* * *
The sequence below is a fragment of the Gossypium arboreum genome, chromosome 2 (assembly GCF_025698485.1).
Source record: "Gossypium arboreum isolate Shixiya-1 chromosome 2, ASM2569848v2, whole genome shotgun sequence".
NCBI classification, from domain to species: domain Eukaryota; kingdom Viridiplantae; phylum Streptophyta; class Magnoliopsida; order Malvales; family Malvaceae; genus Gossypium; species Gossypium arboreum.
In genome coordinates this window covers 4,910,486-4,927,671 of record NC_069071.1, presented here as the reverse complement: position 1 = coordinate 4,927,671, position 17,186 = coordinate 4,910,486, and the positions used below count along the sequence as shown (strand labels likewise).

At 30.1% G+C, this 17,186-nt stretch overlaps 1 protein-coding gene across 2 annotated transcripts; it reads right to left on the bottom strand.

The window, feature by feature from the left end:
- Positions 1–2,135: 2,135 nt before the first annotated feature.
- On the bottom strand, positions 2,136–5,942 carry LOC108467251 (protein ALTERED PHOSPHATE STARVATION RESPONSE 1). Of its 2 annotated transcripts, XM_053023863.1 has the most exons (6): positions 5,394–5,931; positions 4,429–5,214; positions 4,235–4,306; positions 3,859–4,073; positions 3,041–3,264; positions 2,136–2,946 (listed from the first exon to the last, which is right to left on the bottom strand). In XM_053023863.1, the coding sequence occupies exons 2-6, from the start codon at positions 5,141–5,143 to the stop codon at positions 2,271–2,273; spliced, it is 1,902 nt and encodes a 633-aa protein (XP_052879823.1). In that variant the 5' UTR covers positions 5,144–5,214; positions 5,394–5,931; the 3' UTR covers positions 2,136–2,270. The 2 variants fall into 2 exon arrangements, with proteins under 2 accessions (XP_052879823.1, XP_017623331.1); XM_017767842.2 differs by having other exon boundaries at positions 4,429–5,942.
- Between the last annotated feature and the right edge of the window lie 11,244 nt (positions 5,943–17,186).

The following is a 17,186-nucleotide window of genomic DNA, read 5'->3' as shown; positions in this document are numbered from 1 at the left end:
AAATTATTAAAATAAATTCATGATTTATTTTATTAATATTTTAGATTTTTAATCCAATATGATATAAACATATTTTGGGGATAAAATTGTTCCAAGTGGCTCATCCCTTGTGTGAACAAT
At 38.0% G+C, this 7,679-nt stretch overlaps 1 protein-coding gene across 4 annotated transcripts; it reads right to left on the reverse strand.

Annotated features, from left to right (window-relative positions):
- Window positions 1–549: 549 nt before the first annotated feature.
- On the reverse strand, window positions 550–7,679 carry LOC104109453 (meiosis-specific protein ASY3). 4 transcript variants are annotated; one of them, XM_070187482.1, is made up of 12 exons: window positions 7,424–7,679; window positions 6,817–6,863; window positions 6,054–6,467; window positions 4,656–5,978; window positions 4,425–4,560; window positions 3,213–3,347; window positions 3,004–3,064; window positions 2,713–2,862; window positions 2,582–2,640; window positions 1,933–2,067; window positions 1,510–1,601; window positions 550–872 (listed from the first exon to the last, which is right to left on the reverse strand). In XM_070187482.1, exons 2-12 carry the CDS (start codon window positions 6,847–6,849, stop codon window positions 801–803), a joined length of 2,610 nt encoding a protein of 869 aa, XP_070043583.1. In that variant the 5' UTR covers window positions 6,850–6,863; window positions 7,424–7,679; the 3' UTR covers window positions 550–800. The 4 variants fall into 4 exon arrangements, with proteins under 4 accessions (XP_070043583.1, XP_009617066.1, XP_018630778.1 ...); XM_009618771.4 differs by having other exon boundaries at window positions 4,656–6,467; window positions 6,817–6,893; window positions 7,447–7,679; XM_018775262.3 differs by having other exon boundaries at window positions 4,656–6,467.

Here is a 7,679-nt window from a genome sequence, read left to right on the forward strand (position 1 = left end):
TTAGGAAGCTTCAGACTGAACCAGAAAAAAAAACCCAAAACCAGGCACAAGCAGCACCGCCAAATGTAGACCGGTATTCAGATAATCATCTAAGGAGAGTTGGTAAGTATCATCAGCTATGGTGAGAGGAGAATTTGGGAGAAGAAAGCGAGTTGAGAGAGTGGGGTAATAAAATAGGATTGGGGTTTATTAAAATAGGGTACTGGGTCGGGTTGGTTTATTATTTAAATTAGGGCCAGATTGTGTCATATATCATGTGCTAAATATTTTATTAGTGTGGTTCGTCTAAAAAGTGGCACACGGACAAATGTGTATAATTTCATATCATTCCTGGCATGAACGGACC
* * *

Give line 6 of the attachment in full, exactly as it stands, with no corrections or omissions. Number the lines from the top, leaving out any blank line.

The window, feature by feature from the left end: